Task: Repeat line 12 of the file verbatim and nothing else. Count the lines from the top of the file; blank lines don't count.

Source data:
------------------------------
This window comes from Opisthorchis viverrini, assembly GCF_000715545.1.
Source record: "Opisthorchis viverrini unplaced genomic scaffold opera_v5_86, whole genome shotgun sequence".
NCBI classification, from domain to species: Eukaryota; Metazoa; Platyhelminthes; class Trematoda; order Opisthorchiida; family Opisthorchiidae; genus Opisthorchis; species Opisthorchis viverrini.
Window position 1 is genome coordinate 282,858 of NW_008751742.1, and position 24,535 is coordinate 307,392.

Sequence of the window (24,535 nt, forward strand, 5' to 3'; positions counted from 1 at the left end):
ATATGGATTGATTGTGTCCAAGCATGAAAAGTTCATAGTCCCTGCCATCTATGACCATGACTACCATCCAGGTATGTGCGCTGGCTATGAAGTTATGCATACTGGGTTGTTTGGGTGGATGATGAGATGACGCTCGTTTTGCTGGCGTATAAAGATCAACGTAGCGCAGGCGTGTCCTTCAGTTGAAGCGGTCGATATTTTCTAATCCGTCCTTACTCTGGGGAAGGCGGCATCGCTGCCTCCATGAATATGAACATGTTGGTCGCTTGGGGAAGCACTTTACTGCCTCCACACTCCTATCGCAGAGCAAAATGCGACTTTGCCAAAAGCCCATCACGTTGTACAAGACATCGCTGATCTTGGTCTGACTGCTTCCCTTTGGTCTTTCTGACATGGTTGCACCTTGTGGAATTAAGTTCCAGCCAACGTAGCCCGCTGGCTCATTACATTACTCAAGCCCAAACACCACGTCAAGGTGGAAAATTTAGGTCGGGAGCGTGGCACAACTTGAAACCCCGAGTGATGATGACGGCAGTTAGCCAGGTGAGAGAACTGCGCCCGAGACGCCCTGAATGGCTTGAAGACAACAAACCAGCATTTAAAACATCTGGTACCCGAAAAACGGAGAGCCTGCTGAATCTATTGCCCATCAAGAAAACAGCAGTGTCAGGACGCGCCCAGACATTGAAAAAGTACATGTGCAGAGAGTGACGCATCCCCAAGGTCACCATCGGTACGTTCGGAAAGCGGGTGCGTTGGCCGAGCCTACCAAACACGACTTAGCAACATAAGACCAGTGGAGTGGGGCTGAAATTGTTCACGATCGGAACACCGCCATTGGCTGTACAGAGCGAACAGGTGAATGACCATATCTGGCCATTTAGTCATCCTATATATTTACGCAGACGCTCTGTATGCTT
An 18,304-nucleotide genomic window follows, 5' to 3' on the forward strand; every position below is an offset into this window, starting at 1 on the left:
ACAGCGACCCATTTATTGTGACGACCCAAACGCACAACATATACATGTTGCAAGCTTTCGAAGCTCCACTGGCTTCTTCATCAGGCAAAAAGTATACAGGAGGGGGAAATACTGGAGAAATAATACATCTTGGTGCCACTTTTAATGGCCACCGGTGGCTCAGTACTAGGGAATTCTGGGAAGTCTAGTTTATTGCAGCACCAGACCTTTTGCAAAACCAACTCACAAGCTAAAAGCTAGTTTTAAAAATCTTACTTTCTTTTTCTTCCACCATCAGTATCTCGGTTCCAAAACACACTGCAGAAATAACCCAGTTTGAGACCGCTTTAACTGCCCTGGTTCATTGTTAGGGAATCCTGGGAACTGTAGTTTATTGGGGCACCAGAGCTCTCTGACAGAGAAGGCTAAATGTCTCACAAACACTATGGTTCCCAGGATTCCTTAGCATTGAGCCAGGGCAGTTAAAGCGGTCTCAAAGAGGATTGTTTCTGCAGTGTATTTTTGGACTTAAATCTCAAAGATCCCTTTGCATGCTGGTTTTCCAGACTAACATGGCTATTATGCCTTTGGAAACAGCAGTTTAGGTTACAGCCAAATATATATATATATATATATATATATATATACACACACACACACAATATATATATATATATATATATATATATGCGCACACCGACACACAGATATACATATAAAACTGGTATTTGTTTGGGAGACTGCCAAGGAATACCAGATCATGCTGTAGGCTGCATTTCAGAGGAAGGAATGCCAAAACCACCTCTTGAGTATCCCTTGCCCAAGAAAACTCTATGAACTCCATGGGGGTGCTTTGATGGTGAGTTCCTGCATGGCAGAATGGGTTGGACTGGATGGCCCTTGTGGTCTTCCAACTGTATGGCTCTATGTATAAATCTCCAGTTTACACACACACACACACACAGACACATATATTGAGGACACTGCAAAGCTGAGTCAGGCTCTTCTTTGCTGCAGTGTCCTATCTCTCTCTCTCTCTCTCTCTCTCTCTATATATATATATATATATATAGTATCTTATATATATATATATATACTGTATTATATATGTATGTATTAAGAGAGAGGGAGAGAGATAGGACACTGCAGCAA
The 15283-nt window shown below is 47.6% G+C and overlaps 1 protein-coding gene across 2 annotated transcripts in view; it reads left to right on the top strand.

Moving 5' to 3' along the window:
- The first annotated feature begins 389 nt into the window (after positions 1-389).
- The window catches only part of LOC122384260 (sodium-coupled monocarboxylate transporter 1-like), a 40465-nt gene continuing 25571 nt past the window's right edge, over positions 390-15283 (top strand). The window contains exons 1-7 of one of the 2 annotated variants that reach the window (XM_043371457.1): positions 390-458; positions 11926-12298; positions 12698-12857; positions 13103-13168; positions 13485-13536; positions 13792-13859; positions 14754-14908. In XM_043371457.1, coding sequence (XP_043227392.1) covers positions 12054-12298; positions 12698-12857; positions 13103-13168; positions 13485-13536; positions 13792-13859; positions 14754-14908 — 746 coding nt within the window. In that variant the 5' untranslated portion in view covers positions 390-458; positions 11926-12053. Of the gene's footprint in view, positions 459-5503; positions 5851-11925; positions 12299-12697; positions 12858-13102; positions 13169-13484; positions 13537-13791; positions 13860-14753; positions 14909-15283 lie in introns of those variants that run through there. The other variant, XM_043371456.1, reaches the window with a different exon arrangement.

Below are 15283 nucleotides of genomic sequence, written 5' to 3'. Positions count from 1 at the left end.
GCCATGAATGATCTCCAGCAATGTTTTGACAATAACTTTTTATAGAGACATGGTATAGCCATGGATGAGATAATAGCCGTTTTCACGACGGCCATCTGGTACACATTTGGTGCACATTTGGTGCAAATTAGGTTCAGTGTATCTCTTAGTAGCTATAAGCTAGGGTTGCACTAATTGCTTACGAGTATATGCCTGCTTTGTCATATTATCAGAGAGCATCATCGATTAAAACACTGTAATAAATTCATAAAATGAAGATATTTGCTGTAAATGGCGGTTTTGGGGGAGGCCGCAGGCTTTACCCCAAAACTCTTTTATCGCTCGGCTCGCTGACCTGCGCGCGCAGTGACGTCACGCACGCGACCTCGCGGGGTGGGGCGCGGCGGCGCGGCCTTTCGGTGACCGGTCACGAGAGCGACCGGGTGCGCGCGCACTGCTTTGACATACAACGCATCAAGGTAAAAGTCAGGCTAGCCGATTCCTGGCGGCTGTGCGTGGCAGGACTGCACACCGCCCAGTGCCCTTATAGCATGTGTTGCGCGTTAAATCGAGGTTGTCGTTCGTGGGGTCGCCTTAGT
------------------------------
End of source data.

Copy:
- The window catches only part of LOC122384260 (sodium-coupled monocarboxylate transporter 1-like), a 40465-nt gene continuing 25571 nt past the window's right edge, over positions 390-15283 (top strand). The window contains exons 1-7 of one of the 2 annotated variants that reach the window (XM_043371457.1): positions 390-458; positions 11926-12298; positions 12698-12857; positions 13103-13168; positions 13485-13536; positions 13792-13859; positions 14754-14908. In XM_043371457.1, coding sequence (XP_043227392.1) covers positions 12054-12298; positions 12698-12857; positions 13103-13168; positions 13485-13536; positions 13792-13859; positions 14754-14908 — 746 coding nt within the window. In that variant the 5' untranslated portion in view covers positions 390-458; positions 11926-12053. Of the gene's footprint in view, positions 459-5503; positions 5851-11925; positions 12299-12697; positions 12858-13102; positions 13169-13484; positions 13537-13791; positions 13860-14753; positions 14909-15283 lie in introns of those variants that run through there. The other variant, XM_043371456.1, reaches the window with a different exon arrangement.